Monday, Aug. 09, 2010

Norman Mailer

Long before his attempted entry into politics, Norman Mailer was a giant in the literary world. His 1960 account of the rise of John F. Kennedy, "Superman Comes to the Supermarket," has been called one of the greatest magazine stories of all time and he won both a Pulitzer Prize and the National Book Award for his 1968 "nonfiction novel" Armies of the Night. But his celebrity had as much to do with his bizarre behavior as his writing. In a 1960 booze binge, Mailer stabbed his wife with a penknife he'd found in the street, then went on television to announce his intention to run for mayor of New York City. He told journalist Mike Wallace he wanted to deal with juvenile delinquents by holding gangland jousting tournaments in Central Park to "bring back the Middle Ages."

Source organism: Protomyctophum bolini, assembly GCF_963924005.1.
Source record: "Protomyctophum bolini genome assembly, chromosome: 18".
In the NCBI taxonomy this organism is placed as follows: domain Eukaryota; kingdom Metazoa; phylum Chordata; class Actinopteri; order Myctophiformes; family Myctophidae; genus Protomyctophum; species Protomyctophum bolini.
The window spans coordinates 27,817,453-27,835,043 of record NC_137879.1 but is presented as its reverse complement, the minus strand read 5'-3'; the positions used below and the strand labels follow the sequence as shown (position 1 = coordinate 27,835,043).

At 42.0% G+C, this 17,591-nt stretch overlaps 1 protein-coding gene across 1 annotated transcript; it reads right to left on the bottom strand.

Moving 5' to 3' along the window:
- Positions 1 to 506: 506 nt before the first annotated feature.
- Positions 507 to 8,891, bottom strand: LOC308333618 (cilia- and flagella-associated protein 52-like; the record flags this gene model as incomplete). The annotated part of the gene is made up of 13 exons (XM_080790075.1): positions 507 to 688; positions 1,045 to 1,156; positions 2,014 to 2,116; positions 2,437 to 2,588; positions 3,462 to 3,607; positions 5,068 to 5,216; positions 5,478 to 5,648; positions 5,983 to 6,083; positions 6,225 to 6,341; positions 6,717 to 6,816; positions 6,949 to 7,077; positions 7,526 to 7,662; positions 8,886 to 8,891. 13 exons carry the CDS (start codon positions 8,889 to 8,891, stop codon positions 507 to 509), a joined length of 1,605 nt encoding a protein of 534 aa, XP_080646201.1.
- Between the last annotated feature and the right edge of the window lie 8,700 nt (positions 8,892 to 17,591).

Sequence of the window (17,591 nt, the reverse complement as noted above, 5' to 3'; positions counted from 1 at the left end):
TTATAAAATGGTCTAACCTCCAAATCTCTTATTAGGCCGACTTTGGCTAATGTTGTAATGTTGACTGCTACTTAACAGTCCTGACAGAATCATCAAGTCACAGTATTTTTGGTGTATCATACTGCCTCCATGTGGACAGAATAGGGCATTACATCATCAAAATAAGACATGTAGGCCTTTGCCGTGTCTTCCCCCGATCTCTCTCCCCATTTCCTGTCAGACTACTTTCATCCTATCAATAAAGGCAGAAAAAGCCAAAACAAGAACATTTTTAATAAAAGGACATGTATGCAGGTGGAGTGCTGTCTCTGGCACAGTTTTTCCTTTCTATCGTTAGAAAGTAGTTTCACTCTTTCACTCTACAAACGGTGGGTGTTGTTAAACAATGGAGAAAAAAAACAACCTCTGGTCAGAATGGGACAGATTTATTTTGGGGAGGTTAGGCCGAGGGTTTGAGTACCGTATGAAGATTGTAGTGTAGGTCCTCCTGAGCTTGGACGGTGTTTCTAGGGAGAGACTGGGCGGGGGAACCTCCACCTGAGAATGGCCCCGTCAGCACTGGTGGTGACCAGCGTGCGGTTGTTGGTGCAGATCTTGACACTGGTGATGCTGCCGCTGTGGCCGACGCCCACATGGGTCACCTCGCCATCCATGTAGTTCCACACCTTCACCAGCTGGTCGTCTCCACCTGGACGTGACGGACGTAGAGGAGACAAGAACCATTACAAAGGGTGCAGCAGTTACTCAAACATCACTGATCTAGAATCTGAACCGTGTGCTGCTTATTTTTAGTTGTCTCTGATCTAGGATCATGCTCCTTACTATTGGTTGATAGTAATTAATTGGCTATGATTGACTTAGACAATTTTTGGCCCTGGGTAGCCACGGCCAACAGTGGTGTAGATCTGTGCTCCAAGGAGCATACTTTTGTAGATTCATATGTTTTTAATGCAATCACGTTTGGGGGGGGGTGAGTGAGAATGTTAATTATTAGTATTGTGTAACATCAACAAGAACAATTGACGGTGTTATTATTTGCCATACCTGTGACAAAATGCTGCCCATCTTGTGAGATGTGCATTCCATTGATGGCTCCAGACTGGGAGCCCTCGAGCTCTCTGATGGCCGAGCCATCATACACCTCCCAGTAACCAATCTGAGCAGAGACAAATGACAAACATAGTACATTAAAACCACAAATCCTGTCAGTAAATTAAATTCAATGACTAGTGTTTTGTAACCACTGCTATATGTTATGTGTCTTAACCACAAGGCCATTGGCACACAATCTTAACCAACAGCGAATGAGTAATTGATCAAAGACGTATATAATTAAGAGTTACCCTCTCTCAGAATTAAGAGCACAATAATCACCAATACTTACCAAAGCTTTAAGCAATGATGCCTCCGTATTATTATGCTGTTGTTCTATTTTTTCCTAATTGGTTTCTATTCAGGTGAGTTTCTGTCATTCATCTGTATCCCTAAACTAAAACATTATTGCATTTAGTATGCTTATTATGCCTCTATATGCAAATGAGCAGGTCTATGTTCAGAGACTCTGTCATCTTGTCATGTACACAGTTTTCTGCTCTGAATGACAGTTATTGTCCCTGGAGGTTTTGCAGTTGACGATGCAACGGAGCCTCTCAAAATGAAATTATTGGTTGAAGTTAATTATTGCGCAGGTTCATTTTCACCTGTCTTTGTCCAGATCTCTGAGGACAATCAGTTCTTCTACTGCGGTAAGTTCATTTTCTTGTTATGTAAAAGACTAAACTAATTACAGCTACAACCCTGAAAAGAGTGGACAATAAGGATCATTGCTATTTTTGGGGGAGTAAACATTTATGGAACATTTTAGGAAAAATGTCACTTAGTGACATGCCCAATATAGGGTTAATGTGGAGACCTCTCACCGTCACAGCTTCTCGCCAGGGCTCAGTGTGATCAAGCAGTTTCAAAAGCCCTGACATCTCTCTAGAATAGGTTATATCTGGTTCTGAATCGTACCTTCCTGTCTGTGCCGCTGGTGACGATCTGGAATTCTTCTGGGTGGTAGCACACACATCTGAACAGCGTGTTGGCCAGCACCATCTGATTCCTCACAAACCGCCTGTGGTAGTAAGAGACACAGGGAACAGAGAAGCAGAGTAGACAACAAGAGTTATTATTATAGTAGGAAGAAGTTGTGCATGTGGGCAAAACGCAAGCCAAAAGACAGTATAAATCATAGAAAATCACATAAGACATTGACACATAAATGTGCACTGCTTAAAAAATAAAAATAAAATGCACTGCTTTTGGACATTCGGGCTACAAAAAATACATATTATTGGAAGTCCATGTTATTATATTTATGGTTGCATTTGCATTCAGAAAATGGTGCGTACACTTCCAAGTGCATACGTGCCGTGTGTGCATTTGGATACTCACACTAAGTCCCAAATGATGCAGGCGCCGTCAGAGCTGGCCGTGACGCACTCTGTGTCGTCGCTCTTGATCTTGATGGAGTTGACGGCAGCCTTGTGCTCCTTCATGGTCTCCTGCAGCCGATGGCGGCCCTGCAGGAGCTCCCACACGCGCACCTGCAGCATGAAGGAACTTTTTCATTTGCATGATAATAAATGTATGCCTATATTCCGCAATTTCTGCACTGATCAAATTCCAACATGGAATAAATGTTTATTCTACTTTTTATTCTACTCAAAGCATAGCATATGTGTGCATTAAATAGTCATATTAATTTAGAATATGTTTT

Nine years, two literary prizes and one involuntary psychiatric admittance later, Mailer was back on the campaign trail. He aligned himself with popular newspaper columnist Jimmy Breslin, who was running for city-council president, and the two ran in the Democratic primary on a platform endorsing New York City's status as the 51st state. Their campaign slogan was "Throw the Rascals In." New Yorkers chose, instead, to toss the rascals out, as Mailer came in fourth in a field of five candidates.